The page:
Friday, February 11, 2011

You didn't know the Post Master General lives in your house?

Well, it's true!

It doesn't take much to make your little one a confident and competent Post Master General.  This is a great activity around Valentine's Day because chances are that your child will be mailing and/or receiving some packages and letters this month.

I always like to link play to real life experiences.  So, start with a trip to the post office.  This is a great opportunity to pre-teach the post office concept before you play it.  Before you go, help your child make some valentines, put them in envelopes to grandparents (g-parents love getting valentines, btw), address them and show your child how to affix a stamp.  Kids really enjoy stuffing envelopes, licking them shut and sticking on stamps.  Just be sure to explain that stamps are not stickers.  (I've made this mistake only once!)

You may also want to work on prediction skills and ask your child, "What do you think we'll see at the post office?"  Maybe even make a list and check off the items that you see once there.  My little guy responded "lions, dragons and sculptures."  He did get one checked off.

Once at the post office, take the time to look around and point important things out to your child like the scales to weigh the packages, the special forms, the postal workers, the items other patrons are mailing, etc.  It's also important to note the sequence of action since this will take place in your play -"First, we get our package ready to mail - then we pay for our postage - then the postal worker puts it in a bin for the mail carrier - then it gets delivered."
I'm not sure if I'm allowed to take photos inside a federal building, so don't tell on me.  I'm also not sure if I'm allowed to take one of everything at their preparation desks for us to play with later, but I did anyway. 

At home, set up a few stations, if you have the room.  A mail preparation area, a postal worker area complete with scale and cash register, a mail box with a slot (the slot makes all the difference for kids) and a delivery area.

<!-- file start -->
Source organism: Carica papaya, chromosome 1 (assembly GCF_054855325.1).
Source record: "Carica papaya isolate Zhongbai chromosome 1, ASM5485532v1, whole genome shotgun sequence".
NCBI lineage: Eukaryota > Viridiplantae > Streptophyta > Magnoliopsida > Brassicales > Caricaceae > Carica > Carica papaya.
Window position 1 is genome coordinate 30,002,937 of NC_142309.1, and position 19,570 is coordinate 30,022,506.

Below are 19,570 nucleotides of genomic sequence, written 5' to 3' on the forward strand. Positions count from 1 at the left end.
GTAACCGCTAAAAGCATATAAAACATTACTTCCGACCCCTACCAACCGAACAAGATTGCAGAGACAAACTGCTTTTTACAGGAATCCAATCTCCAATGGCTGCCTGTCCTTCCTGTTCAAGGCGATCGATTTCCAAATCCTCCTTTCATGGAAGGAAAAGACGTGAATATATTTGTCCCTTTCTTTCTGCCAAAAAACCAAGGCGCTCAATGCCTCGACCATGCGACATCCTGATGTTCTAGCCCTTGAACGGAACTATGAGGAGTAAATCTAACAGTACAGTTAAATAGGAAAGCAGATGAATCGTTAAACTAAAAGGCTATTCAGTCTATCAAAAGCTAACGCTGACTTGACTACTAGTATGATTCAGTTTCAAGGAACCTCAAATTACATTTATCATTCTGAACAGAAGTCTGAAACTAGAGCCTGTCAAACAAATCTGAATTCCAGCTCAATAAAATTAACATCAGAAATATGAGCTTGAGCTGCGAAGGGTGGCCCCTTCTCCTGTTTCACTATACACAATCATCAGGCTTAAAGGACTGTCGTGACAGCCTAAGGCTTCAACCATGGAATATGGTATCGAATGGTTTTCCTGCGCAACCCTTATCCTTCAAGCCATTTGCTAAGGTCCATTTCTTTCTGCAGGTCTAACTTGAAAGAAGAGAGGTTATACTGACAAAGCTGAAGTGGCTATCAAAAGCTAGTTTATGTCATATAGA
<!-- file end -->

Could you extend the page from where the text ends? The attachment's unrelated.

Here is a preparation area.  Writing out the words that your child will use is a great early literacy tool.  Even if your child can't write his/her letters, having a model is a great start to show letter formation and just the idea of word usage.  I also like to use old stationary and envelopes to add to the mood, as well as stickers to use as stamps.  A hole puncher is also a good additon since it works on building fine motor muscles and helps kids make holes (they love that).

Let your postal worker weigh the package and tell the customer charges.  I also like to challenge the child to read the zip code off the package and type the same numbers into the cash register to work on number recognition.  Then, let the postal worker place the package in a mailbox for the mail carrier to pick up.  I like to use real messenger bags to increase the effect.

Finally, it's delivery time! 


  1. I love this idea! Your photos are wonderful.

    How can I follow you? I don't see a Follow spot on the blog, but want to make sure I am with you!

  2. Madeline -
    Oh my gosh! I just realized that I don't have a spot for new followers to join. I kept looking at the blog seeing that people were checking it out and thinking "Why isn't anyone following me?" Haha! Thanks to you I can have followers now!